With a long life can come a long death, and over time we have unwittingly turned aging and dying into a medical experience. Our final stages have become largely obscured – even to ourselves – as we delegate death to the ‘professionals’. Today, it’s not uncommon for a recently deceased person to be collected from hospital or a rest home, taken to a funeral parlour where they are embalmed, washed, dressed and covered in make-up and kept there until the service, which might be conducted by a funeral celebrant who has never met the person they are speaking about.
The entire process is outsourced, sanitised and distant. As a result, we have become increasingly unfamiliar with death and consequently more frightened of it – particularly in Pākehā culture.
But a quiet revolution is taking place, according to many in the death industry. They’re calling it the ‘death positive movement’, and adherents say it’s about encouraging people to speak openly and frankly about death and dying, pursuing a “good death”, and pushing for more diversity in end of life care options.
Tea, cake and death talk
American mortician Caitlin Doughty, self-described “funeral industry rabble-rouser” and the person responsible for the phrase “death positive”, has found herself the face of the movement. In 2011 she founded the LA-based The Order of the Good Death, which describes itself as a group of funeral industry professionals, academics, and artists exploring ways to prepare a death phobic culture for their inevitable mortality.
A smell-of-death researcher, an end-of-life activist, a conservation burial pioneer and a grave garment designer are among some of The Order’s members. Doughty also runs Undertaking LA, a progressive funeral service whose emphasis is on placing the dying person and their family back in control of the dying process, including educating families on how to care for the dead at home.
She’s published a couple of books – a bestselling memoir Smoke Gets in Your Eyes: And Other Lessons from the Crematory, and From Here to Eternity: Traveling the World to Find the Good Death – while continuing to host her wildly popular ‘Ask a Mortician‘ YouTube series. Much of her time is now taken up with travelling the world speaking about the history of death culture and rituals, and working to address the death anxiety of modern secular culture.
Closer to home, Graham Southwell runs a monthly Death Café in the Waitakere suburb of Titirangi. Billed as an evening to drink tea, eat cake and talk death, Southwell says the aim is to raise awareness and get people to talk about death and dying. “It is like the last taboo. There is a great lack of understanding, a lack of knowledge, but also a huge fear around it. So when people can hear about good deaths, and some of the experiences people have had, I think it can be really helpful.”
The first Death Café (which is a not-for-profit social franchise, meaning anyone who signs up to the Death Cafe guide and principles, can host one) was held in London in 2011. They’re now popping up all over the world; currently there are 65 Death Cafés listed for New Zealand. Southwell, who has trained as a psychotherapist, has been running the Titirangi Death Café, together with celebrant Kerry-Ann Stanton, for the last three years.
He says their job is to act as facilitators and guide the group’s conversation in whichever direction they wish to go. Topics might include the meaning of life, grief, near death experiences and advanced care directives (a document detailing actions you want to be taken for your health if you are no longer able to make decisions because of illness or incapacity). “The idea is that if we start talking about death and dying it helps people to live more consciously, because it just puts everything in perspective.”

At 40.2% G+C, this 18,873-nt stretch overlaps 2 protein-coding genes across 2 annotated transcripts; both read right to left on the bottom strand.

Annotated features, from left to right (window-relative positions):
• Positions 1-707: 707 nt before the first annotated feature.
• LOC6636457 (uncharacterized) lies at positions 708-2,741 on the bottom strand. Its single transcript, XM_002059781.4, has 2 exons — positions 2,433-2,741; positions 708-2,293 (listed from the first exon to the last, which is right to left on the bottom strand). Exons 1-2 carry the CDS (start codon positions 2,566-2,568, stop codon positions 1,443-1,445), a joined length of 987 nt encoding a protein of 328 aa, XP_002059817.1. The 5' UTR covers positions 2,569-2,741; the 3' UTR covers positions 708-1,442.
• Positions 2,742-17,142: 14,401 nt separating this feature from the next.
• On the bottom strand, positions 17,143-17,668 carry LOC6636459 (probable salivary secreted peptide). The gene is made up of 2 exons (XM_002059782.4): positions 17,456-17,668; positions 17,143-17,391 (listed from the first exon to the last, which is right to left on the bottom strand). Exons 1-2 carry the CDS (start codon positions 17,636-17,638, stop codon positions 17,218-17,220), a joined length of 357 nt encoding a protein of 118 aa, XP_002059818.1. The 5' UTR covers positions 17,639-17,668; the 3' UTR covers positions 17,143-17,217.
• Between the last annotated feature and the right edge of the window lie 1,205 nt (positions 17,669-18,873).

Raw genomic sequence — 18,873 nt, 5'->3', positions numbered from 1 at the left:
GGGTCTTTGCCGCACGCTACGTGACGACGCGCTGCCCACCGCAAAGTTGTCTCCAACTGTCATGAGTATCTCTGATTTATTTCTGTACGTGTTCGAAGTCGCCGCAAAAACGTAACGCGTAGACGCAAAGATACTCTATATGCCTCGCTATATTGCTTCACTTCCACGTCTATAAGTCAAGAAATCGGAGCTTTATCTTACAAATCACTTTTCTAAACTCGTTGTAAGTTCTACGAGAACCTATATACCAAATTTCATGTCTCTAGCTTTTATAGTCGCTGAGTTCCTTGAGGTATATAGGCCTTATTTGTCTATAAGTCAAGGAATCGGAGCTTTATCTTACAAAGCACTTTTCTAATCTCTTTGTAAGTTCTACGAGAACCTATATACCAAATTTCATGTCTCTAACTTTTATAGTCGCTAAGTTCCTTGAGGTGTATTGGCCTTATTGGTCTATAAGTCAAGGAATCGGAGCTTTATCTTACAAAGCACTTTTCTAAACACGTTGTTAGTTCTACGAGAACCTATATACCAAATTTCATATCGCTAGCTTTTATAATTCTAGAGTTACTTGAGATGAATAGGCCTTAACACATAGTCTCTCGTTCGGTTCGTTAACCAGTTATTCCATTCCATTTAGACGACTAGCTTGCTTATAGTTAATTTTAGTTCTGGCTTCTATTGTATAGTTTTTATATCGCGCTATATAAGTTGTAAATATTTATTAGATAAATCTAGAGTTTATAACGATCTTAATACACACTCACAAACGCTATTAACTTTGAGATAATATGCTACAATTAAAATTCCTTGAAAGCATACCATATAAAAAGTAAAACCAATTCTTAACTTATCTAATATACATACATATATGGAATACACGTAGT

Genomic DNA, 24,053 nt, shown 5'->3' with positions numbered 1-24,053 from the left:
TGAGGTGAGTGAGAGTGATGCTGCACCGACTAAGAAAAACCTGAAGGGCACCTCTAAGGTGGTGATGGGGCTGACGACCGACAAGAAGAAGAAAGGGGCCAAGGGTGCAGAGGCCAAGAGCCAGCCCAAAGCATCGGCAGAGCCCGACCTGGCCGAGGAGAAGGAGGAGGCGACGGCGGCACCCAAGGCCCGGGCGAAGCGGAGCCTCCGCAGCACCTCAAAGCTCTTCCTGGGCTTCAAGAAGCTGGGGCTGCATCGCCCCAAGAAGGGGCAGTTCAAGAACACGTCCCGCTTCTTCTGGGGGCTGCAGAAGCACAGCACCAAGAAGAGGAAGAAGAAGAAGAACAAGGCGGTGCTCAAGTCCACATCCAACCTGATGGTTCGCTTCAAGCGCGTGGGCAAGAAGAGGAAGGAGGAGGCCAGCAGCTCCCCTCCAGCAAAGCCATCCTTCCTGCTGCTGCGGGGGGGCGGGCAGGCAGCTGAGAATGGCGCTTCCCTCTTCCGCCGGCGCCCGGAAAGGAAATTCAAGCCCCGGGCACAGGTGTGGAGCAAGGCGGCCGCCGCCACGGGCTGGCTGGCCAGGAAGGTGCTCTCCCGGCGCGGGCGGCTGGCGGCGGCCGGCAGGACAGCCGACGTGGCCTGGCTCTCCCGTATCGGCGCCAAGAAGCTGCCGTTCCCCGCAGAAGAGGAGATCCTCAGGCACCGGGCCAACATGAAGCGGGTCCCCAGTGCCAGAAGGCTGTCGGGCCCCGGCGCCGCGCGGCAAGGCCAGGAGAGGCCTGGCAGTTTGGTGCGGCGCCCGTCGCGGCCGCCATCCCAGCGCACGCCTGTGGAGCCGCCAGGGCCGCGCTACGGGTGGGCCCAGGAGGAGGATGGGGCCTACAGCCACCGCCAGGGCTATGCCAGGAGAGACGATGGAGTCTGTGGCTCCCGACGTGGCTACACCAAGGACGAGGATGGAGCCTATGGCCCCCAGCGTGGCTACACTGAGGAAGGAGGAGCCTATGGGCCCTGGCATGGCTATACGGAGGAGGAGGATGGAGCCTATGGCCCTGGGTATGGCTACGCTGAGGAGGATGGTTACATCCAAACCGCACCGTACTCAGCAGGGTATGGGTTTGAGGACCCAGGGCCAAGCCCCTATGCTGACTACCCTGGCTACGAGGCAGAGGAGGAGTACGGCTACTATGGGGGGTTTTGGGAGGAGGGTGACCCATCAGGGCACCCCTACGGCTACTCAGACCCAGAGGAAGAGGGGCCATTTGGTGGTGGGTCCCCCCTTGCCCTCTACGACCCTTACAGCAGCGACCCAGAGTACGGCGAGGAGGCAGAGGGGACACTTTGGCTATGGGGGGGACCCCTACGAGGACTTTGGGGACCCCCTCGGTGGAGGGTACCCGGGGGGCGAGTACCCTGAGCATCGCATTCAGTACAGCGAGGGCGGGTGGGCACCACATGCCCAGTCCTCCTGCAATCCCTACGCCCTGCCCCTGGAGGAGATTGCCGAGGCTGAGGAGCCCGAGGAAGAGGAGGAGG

When asked whether he thinks New Zealanders are any good at dealing with death, Southwell, who is from the UK, mentions the tangi, the traditional Māori ceremony to mourn the dead. Usually held over three days, the body lies on a marae while people come to pay their respects. It is an occasion full of ritual and emotion, of oratory, song and storytelling. “They seem to have a very good way of dealing with death, that is rich and about celebrating someone’s life and I like that.”
Every Wednesday morning on Rotorua’s north side of town, a crew of senior citizens gather together to catch up, connect, and construct their own coffins. They’ve been meeting like this since 2010, when former palliative care nurse Katie Williams launched the inaugural Kiwi Coffin Club in her garage, with no tools, no volunteers and no clue how to build a coffin. But after roping in some handy local men who helped with the carpentry, the club took off. Now there are around 200 members at clubs throughout the country.
If coffin construction isn’t your thing, for $350 you can purchase a ready-made one and go to town decorating it. But if you’re thinking of purple sparkles, or pictures of Elvis, or turning your coffin into a racing car with wheels fixed to the side, then I’m sorry to say someone’s beaten you to it. Of course, it’s not just the coffins people come for; it’s also for the safe and supportive space where death and loss can be discussed. The Rotorua club, who describe themselves as “Makers of Fine, Affordable Underground Furniture” also construct baby coffins for their local hospital and memory boxes, which they donate for free.
Death doula, deathwalker, death midwife, end-of-life midwife, soul midwife, companion to the dying. These are all names for the same role; someone who supports the dying and the grieving. And while it’s hardly a new concept – for thousands of years people have done this for one another – there is now an industry springing up to meet the demands of our increasingly secular and death-anxious population.